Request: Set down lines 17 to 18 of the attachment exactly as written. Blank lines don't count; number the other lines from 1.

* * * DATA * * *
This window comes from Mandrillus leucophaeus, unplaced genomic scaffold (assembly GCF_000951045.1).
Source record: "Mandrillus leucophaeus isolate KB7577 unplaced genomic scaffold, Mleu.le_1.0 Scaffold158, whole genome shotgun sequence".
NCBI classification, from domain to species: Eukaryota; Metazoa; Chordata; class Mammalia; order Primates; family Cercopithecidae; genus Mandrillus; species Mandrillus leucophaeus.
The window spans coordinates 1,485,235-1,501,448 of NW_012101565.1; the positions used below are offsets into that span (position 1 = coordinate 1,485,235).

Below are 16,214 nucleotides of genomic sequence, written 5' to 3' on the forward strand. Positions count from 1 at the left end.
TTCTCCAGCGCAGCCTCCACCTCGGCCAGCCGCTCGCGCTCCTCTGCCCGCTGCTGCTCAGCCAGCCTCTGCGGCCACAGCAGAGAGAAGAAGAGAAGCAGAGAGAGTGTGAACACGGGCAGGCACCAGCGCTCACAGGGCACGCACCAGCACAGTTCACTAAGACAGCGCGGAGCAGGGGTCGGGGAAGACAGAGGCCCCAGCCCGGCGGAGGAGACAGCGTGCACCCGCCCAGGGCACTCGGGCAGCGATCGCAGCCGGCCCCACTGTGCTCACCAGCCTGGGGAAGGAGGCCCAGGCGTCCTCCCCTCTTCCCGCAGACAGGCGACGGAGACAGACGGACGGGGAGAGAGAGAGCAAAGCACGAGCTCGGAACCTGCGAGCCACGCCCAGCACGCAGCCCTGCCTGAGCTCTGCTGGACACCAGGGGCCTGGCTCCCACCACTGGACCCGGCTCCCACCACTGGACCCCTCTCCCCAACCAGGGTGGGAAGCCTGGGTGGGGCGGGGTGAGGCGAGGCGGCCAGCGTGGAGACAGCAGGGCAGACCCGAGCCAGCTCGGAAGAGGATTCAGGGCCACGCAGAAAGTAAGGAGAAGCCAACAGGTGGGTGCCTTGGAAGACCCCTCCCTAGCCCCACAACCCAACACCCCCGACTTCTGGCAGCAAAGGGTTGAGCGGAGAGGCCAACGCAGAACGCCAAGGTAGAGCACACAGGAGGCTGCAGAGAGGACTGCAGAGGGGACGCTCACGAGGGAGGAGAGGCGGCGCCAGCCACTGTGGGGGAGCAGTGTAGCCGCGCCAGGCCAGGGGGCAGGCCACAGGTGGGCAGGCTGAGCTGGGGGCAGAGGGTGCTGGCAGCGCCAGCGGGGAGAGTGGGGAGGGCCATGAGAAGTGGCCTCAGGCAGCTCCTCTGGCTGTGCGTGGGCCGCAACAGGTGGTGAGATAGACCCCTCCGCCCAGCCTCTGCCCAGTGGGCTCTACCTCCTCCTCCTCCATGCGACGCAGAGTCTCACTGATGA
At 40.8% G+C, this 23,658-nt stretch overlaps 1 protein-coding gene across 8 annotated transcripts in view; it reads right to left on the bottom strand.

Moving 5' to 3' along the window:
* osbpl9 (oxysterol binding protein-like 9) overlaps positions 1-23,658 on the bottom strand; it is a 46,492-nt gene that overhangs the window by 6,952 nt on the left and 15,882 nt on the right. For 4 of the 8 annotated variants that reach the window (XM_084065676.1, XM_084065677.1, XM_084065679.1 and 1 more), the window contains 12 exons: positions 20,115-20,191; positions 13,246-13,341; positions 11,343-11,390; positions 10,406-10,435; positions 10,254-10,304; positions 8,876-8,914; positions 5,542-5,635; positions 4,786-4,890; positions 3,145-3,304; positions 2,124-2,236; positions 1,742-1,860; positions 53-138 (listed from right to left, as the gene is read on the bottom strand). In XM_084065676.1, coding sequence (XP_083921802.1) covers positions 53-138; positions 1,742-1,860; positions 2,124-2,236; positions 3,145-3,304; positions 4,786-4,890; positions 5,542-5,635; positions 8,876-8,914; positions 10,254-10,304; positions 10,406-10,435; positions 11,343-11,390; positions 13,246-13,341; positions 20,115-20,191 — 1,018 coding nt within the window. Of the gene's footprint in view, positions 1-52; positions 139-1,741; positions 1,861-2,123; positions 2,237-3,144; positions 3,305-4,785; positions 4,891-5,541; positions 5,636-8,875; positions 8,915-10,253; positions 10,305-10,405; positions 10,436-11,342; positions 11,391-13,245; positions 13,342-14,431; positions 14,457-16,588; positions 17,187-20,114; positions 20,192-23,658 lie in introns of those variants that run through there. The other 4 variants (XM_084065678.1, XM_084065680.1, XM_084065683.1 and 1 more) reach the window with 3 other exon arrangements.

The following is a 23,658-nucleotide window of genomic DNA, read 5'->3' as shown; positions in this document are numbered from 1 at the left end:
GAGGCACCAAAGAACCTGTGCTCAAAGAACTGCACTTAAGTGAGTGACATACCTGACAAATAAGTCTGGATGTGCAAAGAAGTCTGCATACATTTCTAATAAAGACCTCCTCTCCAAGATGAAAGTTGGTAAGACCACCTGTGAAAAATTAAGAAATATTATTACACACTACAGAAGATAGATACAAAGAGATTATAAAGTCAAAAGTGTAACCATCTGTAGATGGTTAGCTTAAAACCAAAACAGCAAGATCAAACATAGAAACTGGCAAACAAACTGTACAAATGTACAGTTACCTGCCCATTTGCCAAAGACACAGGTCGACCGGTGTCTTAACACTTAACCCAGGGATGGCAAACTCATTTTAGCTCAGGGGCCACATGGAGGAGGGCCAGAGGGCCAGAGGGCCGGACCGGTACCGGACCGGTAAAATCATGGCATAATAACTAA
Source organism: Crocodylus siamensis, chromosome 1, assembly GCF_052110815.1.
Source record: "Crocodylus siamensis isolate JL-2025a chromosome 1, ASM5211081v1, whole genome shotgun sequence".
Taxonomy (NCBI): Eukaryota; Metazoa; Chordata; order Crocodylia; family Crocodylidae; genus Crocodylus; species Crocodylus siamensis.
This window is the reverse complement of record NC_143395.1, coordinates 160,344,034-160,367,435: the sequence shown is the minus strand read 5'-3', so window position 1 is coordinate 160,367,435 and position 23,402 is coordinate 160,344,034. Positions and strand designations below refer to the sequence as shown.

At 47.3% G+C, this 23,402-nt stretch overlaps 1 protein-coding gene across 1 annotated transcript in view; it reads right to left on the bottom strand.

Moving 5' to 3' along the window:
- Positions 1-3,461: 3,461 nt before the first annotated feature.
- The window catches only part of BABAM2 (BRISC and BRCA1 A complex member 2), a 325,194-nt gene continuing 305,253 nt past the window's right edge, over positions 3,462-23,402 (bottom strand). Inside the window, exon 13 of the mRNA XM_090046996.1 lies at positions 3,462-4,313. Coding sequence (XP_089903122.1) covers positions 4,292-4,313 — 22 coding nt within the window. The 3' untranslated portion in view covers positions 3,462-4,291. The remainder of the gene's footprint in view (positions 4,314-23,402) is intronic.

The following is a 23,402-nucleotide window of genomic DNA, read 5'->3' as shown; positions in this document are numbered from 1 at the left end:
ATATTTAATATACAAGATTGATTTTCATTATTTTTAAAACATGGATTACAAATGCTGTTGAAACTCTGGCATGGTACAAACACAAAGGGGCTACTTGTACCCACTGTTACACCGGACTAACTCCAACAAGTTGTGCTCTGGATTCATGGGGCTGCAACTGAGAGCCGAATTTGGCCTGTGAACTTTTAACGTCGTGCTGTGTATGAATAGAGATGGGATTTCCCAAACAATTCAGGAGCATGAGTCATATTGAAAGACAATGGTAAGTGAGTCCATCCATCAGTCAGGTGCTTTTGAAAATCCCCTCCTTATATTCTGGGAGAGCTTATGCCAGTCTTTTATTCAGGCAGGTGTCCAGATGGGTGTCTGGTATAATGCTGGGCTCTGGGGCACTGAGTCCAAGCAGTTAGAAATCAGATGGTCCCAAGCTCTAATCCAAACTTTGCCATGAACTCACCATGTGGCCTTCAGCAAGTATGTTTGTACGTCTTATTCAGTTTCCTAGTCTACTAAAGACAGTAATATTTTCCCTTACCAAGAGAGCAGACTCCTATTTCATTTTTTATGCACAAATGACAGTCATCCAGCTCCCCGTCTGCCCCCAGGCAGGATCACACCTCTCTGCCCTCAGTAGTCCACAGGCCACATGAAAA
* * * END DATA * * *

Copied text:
Moving 5' to 3' along the window:
- Positions 1-3,461: 3,461 nt before the first annotated feature.